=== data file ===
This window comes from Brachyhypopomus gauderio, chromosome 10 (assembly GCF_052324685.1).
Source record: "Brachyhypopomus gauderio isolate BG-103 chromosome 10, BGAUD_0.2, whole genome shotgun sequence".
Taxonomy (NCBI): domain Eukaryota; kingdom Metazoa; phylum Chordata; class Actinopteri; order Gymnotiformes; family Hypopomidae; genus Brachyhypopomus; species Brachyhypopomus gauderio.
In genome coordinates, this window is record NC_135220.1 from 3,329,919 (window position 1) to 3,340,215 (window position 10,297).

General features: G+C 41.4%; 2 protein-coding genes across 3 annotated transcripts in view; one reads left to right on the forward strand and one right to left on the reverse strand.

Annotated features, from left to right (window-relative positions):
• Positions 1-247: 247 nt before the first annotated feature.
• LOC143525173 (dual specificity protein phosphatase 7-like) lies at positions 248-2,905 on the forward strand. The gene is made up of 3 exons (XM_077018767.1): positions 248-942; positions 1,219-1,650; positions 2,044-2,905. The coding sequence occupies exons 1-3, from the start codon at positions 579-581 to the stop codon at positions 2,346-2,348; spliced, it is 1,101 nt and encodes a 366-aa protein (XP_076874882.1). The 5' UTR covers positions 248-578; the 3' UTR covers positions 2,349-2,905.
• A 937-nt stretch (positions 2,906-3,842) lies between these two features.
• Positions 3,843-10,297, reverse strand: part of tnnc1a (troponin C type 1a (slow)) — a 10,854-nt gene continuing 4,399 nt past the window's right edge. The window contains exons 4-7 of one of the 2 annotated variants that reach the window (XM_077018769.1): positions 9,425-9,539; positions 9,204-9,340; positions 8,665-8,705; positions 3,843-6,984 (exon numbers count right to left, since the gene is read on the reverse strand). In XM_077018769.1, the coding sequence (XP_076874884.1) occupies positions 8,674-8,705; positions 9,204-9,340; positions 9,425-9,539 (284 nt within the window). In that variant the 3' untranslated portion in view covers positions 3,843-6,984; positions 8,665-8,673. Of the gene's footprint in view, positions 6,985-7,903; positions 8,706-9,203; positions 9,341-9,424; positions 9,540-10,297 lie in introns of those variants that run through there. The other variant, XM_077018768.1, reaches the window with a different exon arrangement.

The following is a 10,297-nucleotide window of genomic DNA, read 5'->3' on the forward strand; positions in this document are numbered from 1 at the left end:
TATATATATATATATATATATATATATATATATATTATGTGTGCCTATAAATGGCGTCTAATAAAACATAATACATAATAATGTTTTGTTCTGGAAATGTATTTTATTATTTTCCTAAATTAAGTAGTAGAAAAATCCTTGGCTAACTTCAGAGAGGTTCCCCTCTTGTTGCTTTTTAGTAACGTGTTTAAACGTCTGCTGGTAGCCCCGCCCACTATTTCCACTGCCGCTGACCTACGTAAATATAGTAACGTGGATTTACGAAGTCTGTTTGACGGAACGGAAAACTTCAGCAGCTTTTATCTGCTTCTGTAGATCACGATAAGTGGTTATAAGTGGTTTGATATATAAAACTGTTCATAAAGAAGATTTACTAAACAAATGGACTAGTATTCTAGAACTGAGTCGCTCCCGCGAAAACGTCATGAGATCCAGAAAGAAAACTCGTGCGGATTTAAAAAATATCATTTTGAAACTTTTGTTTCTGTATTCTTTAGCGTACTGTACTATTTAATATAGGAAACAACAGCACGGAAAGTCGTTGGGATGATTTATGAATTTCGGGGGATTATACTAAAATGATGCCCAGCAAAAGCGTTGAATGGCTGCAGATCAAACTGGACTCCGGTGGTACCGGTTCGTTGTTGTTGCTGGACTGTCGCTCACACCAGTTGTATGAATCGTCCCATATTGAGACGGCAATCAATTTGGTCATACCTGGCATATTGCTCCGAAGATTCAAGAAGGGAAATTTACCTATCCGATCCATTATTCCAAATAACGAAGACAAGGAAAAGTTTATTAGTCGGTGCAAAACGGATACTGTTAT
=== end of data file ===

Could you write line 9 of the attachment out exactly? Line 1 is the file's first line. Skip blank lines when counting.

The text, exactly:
• A 937-nt stretch (positions 2,906-3,842) lies between these two features.